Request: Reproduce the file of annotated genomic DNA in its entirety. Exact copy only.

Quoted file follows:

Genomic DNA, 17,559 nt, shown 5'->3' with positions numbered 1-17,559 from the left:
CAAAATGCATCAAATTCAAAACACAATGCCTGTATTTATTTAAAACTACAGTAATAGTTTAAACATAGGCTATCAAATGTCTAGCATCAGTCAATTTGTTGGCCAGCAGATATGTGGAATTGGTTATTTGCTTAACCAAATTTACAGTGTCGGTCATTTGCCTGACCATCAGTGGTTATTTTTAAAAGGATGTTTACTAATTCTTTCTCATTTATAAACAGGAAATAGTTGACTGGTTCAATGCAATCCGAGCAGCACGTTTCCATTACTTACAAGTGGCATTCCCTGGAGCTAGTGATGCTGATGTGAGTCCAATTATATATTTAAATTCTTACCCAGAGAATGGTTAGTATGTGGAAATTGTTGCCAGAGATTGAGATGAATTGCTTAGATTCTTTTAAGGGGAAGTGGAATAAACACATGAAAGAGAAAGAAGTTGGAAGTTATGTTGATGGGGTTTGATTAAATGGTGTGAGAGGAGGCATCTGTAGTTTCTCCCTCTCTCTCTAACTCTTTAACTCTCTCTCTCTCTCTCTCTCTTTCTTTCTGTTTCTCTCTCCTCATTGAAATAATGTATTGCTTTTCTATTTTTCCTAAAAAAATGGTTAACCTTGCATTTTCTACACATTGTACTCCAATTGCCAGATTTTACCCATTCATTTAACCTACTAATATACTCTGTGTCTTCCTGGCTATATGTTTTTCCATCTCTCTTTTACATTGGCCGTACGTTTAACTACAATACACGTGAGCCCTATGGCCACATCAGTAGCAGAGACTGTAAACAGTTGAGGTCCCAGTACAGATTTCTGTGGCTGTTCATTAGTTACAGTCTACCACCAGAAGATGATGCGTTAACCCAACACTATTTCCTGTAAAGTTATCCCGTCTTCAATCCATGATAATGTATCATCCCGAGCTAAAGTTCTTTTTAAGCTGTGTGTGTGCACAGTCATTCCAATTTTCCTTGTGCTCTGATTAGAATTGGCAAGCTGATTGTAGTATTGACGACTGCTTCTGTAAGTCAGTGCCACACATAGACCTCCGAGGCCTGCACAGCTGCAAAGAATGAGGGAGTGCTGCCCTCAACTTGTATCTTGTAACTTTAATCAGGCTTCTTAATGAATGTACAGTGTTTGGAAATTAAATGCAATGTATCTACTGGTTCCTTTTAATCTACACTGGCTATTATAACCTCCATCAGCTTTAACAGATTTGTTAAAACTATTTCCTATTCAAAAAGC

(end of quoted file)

Genomic DNA, 17,559 nt, shown 5'->3' with positions numbered 1-17,559 from the left:
CAAAATGCATCAAATTCAAAACACAATGCCTGTATTTATTTAAAACTACAGTAATAGTTTAAACATAGGCTATCAAATGTCTAGCATCAGTCAATTTGTTGGCCAGCAGATATGTGGAATTGGTTATTTGCTTAACCAAATTTACAGTGTCGGTCATTTGCCTGACCATCAGTGGTTATTTTTAAAAGGATGTTTACTAATTCTTTCTCATTTATAAACAGGAAATAGTTGACTGGTTCAATGCAATCCGAGCAGCACGTTTCCATTACTTACAAGTGGCATTCCCTGGAGCTAGTGATGCTGATGTGAGTCCAATTATATATTTAAATTCTTACCCAGAGAATGGTTAGTATGTGGAAATTGTTGCCAGAGATTGAGATGAATTGCTTAGATTCTTTTAAGGGGAAGTGGAATAAACACATGAAAGAGAAAGAAGTTGGAAGTTATGTTGATGGGGTTTGATTAAATGGTGTGAGAGGAGGCATCTGTAGTTTCTCCCTCTCTCTCTAACTCTTTAACTCTCTCTCTCTCTCTCTCTCTTTCTTTCTGTTTCTCTCTCCTCATTGAAATAATGTATTGCTTTTCTATTTTTCCTAAAAAAATGGTTAACCTTGCATTTTCTACACATTGTACTCCAATTGCCAGATTTTACCCATTCATTTAACCTACTAATATACTCTGTGTCTTCCTGGCTATATGTTTTTCCATCTCTCTTTTACATTGGCCGTACGTTTAACTACAATACACGTGAGCCCTATGGCCACATCAGTAGCAGAGACTGTAAACAGTTGAGGTCCCAGTACAGATTTCTGTGGCTGTTCATTAGTTACAGTCTACCACCAGAAGATGATGCGTTAACCCAACACTATTTCCTGTAAAGTTATCCCGTCTTCAATCCATGATAATGTATCATCCCGAGCTAAAGTTCTTTTTAAGCTGTGTGTGTGCACAGTCATTCCAATTTTCCTTGTGCTCTGATTAGAATTGGCAAGCTGATTGTAGTATTGACGACTGCTTCTGTAAGTCAGTGCCACACATAGACCTCCGAGGCCTGCACAGCTGCAAAGAATGAGGGAGTGCTGCCCTCAACTTGTATCTTGTAACTTTAATCAGGCTTCTTAATGAATGTACAGTGTTTGGAAATTAAATGCAATGTATCTACTGGTTCCTTTTAATCTACACTGGCTATTATAACCTCCATCAGCTTTAACAGATTTGTTAAAACTATTTCCTATTCAAAAAGC